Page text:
Bullying is on a rampant rise. Either that statement is true or it is being acknowledged and more openly discussed now like never before.
Bullying is not restricted to schools or colleges. There is a bully in every walk of life -- a colleague at the workplace, a co-passenger on public transport, the neighbour next door, the stranger who cuts through the queue or even a person within the confines of our own home. We deal with one at least every single day.
A few kids rough up a single kid on the playground, a fresher at a college gets ridiculed and is isolated for being nerdy, an executive thrusts his ideas upon others and behaves badly with co-workers, a spouse or a partner imposes restrictions and threatens to hurt -- all of these are classic examples of bullying in its various manifestations.
Their behaviour is a reflection of what they are witnessing at home, at school and in society at large.
As a witness to an increasing pattern of this behaviour all around me, I am compelled to think of reasons for its origin.
If you think of it, no one is really born a bully. So how does one become a bully?
An infant is the most innocent and purest soul that you can find. A toddler's ear-to-ear grin and love for life is dangerously addictive. And then a child steps in to the initial machinery of life, such as a classroom, a playground or any group-learning place.
That is when for the first time you start hearing things such as "he/she is such a bully." Maybe not in those exact words always, but very often we have heard stories from children on how a classmate got into a fight with them and hurt them, a friend made them play a game they did not want to, someone bothered them on the bus ride to school, teased them or poked fun at their dress, hairdo or lunch.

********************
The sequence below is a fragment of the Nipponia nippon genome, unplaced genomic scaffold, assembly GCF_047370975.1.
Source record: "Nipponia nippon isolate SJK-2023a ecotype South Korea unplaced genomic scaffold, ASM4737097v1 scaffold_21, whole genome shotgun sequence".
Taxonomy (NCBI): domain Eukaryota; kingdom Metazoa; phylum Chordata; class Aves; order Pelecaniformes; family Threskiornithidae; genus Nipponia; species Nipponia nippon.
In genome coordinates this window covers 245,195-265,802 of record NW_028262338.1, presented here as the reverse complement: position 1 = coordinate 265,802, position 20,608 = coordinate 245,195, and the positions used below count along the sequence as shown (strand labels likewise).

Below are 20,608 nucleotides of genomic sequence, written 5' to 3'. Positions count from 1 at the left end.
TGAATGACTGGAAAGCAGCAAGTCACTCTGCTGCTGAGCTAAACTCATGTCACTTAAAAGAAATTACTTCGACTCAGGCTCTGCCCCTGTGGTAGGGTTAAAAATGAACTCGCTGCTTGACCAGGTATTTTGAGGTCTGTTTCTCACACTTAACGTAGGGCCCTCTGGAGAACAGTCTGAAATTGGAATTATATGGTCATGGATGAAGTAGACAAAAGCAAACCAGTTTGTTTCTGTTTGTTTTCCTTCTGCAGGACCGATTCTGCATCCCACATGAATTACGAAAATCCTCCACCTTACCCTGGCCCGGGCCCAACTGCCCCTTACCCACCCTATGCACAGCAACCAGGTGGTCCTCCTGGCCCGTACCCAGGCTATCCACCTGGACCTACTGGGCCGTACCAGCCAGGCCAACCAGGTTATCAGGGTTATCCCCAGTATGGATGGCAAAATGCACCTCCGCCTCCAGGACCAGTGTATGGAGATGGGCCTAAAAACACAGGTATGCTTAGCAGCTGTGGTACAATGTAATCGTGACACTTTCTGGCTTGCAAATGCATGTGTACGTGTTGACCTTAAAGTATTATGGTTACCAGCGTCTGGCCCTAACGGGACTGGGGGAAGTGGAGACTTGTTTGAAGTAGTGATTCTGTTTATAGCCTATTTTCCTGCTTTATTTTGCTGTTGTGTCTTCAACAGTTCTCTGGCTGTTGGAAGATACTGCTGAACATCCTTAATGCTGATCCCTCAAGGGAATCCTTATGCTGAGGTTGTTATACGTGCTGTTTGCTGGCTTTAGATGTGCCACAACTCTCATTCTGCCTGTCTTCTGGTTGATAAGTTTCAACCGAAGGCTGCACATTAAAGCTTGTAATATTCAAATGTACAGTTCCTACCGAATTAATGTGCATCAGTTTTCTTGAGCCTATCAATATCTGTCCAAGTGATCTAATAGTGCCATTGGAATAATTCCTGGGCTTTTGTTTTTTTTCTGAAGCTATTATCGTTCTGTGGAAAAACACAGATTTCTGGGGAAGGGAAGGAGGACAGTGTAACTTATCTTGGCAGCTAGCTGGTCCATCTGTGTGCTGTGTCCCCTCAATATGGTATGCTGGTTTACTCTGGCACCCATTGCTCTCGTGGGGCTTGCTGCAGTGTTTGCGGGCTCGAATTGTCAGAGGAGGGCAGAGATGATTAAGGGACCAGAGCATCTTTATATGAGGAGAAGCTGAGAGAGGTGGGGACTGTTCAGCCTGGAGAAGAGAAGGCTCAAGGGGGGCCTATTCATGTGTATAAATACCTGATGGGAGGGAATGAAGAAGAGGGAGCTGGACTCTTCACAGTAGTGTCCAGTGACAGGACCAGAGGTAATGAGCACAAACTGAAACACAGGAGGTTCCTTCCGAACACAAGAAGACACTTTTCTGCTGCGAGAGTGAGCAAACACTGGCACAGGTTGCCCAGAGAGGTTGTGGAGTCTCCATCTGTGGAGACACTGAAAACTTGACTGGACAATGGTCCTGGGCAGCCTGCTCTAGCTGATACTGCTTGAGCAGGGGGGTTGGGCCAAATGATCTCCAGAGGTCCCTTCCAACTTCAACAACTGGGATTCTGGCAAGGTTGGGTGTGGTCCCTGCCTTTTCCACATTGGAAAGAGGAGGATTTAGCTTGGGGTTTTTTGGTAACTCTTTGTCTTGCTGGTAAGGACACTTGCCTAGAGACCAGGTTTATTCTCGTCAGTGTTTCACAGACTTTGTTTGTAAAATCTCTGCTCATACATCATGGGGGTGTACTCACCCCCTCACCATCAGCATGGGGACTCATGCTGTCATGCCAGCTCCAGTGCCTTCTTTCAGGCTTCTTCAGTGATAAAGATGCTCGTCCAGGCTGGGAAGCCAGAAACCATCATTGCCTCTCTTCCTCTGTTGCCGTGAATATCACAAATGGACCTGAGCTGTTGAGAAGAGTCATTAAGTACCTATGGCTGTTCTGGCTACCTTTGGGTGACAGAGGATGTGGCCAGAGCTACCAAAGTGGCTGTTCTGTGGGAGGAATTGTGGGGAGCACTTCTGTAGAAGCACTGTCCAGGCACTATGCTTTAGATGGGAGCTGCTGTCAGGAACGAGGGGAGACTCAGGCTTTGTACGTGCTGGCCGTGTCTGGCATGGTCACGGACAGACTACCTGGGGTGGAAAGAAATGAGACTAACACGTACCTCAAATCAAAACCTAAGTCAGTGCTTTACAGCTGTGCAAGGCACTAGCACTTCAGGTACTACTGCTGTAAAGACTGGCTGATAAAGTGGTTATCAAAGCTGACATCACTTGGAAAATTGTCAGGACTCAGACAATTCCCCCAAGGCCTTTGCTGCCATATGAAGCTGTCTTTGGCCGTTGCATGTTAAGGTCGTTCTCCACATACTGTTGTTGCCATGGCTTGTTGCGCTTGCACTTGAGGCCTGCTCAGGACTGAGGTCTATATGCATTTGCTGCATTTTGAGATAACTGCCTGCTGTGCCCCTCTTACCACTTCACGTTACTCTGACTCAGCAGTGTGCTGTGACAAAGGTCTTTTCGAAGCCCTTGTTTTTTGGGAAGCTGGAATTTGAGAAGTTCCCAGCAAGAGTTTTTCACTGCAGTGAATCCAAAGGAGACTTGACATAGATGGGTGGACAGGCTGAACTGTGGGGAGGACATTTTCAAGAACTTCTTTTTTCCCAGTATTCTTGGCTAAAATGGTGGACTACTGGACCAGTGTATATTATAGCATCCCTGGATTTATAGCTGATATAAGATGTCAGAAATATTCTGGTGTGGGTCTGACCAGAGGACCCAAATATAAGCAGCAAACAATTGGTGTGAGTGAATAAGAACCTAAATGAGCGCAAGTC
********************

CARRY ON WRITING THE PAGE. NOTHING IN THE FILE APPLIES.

It begins there in the formative years and then this behaviour continues well into adult life. Bullying does not have to be physical always, and mental aggression can be even more traumatic. A bully's end goal is to overpower, demean and make another person feel inferior.
The colleague who misbehaves on a conference call and constantly demeans someone's ideas, the neighbour who talks in an offensive tone every time you meet her, the person who breaks into a queue and gets abusive when others complain about it or even a family member in your own home who is always disrespectful to others -- they all were infants once. They were all polite and well-behaved at one point of time.
It is never an overnight transformation. Children learn by what they see around them. Their behaviour is a reflection of what they are witnessing at home, at school and in society at large. It could be an influence from a book, a game on the PS2 or a movie. It could be the child's attempt to mimic an older sibling or confrontations between the parents. Many a times it is a re-enactment of the behaviour that is meted out to them. And sadly, sometimes the child is fighting just too hard to stay away from a label that has been bestowed on him.
Not every child who is aggressive is a bully, not every child who is quiet is shy and timid. The labels hurt them the most. More than we can imagine.
So let's be proactive and see what we can do to not raise a bully. We -- the parents, the educators and the citizens of this society -- are responsible for watching and keeping a check and helping stop an innocent child from transforming into an arrogant bully.
When our children are bullied, we work hard to teach them to stand up and fight for themselves.
When our children are the ones who are bullying, we need to work harder. We need to find the influence and the reason behind the behaviour. We need to stop labelling them. We also need to stop defending them, even if we are in public. We need to stop ignoring and sweeping the issue under the rug. It will not go away. Let's stop pretending.
We don't want to raise a bully, do we? We don't, because no one is born a bully.
This post has previously appeared on Piya Mukherjee Kalra's blog at Chatoveracuppa.
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